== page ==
If you know anyone who suffers from chronic pain, reach out to them and let them know that everything will be all right.

What is Fibromyalgia – http://www.mayoclinic.com/health/fibromyalgia/DS00079
What is Central Pain Syndrome – http://www.ninds.nih.gov/disorders/central_pain/central_pain.htm
What is Pseudotumor Cerebri – http://www.mayoclinic.com/health/pseudotumor-cerebri/DS00851
National Lupus Foundation – http://www.lupus.org

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4 thoughts on “This is my life – My experience with chronic illness

  1. Pingback: Tweets that mention This is my life | The Painted Rabbit -- Topsy.com

  2. I read your blog entry and wanted to contact you regarding the ebook I am compiling of inspirational stories written BY chronic pain patients FOR chronic pain patients.  I have recently rediscovered my passion for writing…and by focusing on writing I’ve been able to lower my pain level.  Not a lot, to be sure.  But enough to make it noticeable.  If you’re interested in telling your story in an ebook, please contact me at drew_bufalini@yahoo.com for the project specs and a sample chapter. If you have an inspirational story to tell that you think could help other people, this ebook will be THE place to it. The title? Chronic Life: Finding Meaning Despite Your Chronic Pain.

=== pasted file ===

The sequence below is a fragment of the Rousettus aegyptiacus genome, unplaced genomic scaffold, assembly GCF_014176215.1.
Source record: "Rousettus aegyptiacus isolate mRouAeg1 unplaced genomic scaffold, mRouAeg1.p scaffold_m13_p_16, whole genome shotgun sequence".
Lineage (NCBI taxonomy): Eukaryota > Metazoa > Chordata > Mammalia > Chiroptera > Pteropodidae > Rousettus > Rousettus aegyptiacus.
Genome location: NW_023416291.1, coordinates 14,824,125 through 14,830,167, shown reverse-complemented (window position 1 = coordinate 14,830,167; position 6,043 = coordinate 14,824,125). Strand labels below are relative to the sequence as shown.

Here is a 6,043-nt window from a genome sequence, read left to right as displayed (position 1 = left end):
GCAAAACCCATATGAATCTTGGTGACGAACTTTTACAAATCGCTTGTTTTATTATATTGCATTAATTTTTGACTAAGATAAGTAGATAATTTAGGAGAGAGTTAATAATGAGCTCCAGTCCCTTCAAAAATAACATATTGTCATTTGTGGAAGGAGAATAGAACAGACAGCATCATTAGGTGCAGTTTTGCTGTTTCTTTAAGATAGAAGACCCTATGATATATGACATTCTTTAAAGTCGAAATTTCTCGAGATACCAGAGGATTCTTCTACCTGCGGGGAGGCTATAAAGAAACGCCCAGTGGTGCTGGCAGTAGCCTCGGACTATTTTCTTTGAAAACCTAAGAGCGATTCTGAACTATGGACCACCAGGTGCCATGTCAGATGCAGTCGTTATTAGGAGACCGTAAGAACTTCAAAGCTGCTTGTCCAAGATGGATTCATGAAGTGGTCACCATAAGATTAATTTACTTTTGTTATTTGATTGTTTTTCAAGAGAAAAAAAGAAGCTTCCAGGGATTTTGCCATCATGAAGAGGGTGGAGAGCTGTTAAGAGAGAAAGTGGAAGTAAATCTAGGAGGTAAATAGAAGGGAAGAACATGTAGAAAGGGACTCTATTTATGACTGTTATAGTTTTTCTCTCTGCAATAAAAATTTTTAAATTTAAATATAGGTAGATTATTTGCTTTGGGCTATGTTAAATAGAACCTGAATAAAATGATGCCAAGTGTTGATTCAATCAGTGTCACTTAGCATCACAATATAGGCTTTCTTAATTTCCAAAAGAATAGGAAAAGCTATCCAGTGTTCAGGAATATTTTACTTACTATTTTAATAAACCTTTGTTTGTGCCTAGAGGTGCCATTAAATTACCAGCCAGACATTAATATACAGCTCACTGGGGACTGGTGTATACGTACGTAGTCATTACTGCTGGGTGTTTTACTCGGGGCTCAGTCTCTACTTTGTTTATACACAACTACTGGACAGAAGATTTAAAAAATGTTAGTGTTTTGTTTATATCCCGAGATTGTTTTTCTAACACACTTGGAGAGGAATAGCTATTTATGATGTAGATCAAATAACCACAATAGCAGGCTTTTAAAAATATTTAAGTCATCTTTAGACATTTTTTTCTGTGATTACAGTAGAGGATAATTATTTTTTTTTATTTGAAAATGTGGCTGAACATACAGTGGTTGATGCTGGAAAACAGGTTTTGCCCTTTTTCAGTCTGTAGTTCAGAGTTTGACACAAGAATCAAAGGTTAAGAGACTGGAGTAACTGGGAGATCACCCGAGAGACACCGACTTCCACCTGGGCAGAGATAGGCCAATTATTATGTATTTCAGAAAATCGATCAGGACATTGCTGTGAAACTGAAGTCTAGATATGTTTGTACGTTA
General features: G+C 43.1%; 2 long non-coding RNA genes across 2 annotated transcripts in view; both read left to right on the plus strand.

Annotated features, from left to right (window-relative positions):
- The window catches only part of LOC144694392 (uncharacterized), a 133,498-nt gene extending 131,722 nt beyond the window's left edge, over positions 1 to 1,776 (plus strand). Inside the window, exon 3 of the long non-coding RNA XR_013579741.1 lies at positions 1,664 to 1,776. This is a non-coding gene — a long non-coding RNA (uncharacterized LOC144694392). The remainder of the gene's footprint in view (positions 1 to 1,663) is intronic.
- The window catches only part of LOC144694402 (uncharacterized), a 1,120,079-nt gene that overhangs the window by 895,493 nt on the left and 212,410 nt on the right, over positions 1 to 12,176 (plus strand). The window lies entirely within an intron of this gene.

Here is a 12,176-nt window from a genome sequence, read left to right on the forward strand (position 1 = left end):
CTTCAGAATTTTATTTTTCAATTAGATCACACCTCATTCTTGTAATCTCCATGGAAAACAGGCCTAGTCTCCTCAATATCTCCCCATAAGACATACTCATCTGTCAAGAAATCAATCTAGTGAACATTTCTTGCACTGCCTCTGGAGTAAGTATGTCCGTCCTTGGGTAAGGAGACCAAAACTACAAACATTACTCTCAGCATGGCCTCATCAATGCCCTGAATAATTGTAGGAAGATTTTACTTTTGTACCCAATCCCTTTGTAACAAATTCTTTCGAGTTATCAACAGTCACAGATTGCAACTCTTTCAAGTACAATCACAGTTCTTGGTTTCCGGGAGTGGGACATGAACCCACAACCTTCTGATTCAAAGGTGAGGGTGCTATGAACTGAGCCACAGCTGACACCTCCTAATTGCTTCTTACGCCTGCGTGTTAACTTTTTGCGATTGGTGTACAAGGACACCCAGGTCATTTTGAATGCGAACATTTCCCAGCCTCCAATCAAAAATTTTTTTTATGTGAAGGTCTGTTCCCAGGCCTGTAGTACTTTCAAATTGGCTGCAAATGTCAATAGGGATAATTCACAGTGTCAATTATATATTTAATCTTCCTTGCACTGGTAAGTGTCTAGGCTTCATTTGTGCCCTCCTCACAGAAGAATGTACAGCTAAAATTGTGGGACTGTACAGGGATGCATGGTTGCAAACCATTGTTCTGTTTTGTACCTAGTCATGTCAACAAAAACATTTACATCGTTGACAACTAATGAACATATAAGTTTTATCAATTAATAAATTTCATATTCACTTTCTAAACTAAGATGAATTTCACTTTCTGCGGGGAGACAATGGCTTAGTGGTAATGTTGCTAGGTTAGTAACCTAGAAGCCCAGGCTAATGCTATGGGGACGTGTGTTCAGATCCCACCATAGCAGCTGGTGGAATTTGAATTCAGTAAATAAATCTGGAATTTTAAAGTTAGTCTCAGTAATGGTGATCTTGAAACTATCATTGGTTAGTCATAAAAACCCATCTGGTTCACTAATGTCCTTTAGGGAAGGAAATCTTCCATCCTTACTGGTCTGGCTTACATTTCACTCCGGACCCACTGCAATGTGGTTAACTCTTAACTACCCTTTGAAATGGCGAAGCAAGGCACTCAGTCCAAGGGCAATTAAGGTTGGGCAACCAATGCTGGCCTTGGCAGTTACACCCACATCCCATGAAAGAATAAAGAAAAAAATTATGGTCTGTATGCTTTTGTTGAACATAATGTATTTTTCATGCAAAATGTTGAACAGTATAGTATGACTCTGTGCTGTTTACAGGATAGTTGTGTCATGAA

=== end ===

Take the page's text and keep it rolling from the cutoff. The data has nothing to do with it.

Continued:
Hope to hear from you,

    Drew

  3. I am so sorry to hear that. I can’t imagine being in that kind of pain. I truly hope that things will get easier for you. I believe that you still do make people happy, though, with your beautiful jewelry designs! I’m so amazed that regardless of all you have been through, you are still staying strong and making beautiful things!

    • Thank you for commenting. My biggest fear is really not doing anything and not contributing, sometimes those fears are worse then the pain. Jewelry really helps me feel like like I am still contributing and helping. Thanks again and have a great day!